Sodexo switches to cage-free eggs
Nichole Davila-Sanchez, ‘Doah Staff Writer
March 4, 2015
On Feb. 19, the Humane Society of the United States’ website released an article by Wayne Pacelle, stating that Sodexo will be switching from battery cage eggs to cage-free; this method improves the living conditions for about 900,000 hens. Most eggs in the U.S. come from hens in battery cages, which means they are tightly packed together each day in small cages that are usually stacked from floor to ceiling in warehouse-like locations. This kind of living condition eventually destroys the physical appearance and mental status of these flightless birds. Many of the residing hens spend the rest of their lives in this cage unable to even stretch their wings or practice behavioral necessities like pecking the ground. A study in Great Britain showed that chickens are emotionally intelligent and can feel the pain of their co-species. This ability allows the hens to be attentive mothers; however, this ability is not used by hens in battery cages because they cannot roost or to tend to their chicks.
So the big question is, does the welfare of the hens improve when they are cage-free? Not necessarily because chickens are social creatures and require their flock. Behaviors within the flock depend on the size of the group so smaller flocks are more laid back than larger groups mostly likely because the pecking order is less competitive. However it should be said that hens residing in battery cages suffer from feather loss, depression and cut feet from constantly standing on wire, to name a few. This phenomenon in the farming community could be considered the animal equivalent of the slave ships used during the colonial era to transport captured Africans to North America.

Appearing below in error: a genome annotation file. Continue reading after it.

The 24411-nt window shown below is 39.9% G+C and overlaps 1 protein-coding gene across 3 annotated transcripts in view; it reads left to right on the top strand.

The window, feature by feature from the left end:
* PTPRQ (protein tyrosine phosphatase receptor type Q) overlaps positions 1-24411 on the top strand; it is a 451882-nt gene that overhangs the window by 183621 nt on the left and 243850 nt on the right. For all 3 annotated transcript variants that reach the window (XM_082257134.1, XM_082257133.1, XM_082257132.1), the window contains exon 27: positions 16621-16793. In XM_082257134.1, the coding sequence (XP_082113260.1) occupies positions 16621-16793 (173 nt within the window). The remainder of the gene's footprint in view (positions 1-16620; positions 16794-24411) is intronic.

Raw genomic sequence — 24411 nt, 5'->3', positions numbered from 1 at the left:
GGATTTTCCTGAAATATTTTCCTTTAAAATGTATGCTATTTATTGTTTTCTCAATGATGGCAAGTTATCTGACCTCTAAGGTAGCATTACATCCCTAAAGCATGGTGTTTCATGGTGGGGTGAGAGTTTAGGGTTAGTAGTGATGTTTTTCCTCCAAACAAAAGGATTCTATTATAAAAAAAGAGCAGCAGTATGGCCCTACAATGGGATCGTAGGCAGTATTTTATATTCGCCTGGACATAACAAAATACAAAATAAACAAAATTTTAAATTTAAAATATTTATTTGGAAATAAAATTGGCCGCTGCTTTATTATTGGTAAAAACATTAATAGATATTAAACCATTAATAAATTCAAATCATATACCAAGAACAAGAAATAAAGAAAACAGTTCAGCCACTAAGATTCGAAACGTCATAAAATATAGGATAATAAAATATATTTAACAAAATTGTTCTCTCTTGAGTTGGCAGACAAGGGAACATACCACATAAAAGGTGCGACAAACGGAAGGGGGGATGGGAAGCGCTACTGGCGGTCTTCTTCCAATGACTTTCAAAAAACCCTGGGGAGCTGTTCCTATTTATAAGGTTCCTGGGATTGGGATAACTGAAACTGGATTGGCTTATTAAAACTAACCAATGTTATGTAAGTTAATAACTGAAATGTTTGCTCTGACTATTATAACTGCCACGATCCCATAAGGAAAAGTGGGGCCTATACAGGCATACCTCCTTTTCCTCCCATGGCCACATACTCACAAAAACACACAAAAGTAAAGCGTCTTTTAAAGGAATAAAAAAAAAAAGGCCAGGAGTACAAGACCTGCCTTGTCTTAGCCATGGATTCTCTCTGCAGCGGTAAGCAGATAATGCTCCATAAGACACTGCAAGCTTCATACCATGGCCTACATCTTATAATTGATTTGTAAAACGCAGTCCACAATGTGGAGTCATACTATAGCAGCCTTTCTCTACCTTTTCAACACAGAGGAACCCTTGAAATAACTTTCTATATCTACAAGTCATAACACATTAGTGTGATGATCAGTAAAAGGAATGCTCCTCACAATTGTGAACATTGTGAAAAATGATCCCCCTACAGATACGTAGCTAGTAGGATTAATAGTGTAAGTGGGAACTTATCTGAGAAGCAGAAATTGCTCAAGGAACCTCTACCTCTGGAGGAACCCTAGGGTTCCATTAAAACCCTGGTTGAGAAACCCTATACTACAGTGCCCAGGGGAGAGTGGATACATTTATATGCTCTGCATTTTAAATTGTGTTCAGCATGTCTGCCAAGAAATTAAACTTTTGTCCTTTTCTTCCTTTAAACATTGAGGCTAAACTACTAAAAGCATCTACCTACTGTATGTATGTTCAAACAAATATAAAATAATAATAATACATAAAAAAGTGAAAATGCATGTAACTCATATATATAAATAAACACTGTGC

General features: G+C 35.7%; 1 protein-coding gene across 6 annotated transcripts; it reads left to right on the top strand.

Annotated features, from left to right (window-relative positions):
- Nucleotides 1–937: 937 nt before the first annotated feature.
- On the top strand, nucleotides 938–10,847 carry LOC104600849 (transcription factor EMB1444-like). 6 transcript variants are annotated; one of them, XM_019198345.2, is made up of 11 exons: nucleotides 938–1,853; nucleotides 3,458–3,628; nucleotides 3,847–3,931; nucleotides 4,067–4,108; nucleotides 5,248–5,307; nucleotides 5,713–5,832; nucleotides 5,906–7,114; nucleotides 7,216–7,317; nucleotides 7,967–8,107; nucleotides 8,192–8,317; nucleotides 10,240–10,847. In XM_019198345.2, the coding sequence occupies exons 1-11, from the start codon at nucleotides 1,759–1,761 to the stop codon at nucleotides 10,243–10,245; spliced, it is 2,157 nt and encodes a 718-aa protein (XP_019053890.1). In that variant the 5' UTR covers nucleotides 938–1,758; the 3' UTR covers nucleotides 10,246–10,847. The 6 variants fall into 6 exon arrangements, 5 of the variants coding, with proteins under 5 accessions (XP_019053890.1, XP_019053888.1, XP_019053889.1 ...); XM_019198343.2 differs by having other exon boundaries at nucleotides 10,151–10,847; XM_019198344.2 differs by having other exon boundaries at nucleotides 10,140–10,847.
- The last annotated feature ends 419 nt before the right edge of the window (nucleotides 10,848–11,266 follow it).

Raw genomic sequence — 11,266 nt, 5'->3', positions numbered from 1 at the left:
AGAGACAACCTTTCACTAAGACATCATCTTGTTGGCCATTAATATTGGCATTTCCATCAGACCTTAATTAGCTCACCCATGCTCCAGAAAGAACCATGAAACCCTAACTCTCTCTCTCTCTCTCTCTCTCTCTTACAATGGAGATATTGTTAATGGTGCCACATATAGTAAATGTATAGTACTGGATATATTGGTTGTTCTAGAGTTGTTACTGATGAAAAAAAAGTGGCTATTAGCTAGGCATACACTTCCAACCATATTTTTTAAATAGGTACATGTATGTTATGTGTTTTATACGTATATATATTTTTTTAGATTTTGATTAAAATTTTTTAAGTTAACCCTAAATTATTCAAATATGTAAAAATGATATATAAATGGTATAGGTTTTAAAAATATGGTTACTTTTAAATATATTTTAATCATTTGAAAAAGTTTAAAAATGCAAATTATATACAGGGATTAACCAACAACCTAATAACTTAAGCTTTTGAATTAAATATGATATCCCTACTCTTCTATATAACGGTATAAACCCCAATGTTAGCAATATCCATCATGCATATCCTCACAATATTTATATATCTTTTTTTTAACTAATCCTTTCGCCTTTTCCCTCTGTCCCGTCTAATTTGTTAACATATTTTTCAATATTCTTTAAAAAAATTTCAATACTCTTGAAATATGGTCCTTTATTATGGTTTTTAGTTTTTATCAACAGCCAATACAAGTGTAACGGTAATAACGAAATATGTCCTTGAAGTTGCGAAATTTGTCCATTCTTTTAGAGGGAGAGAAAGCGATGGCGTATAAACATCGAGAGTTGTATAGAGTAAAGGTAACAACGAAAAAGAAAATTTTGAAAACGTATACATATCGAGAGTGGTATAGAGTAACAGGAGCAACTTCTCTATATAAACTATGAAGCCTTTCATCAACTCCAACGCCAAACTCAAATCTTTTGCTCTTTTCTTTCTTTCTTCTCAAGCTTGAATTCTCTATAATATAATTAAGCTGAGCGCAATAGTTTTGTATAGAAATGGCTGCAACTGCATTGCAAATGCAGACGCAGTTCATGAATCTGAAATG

In light of this cruelty, much of Europe has passed bans on the use of battery cages since 2011. Sodexo, which was established in France, is continuing the movement by bringing this wave of change to its consumers across the Atlantic Ocean. It should be noted that Sodexo is not the only company in the United States that is jumping aboard the humane economy bandwagon: Starbucks, Unilever’s, Whole Food Markets, Burger King, Nestlé and Heinz are also moving away from battery cages.
Sodexo has decided to help pioneer the change to follow the standards of The Global Animal Partnership, which is an advocate for animal rights. If we were appalled by the brutality shown, then why shouldn’t we be appalled by it now? Abuse takes many forms, and it is our duty as citizens of the United States of America to fight any injustice we see on our own soil. Jeremy Bentham once said, “The question is not, ‘Can they reason?’ nor, ‘Can they talk?’ but ‘Can they suffer?’”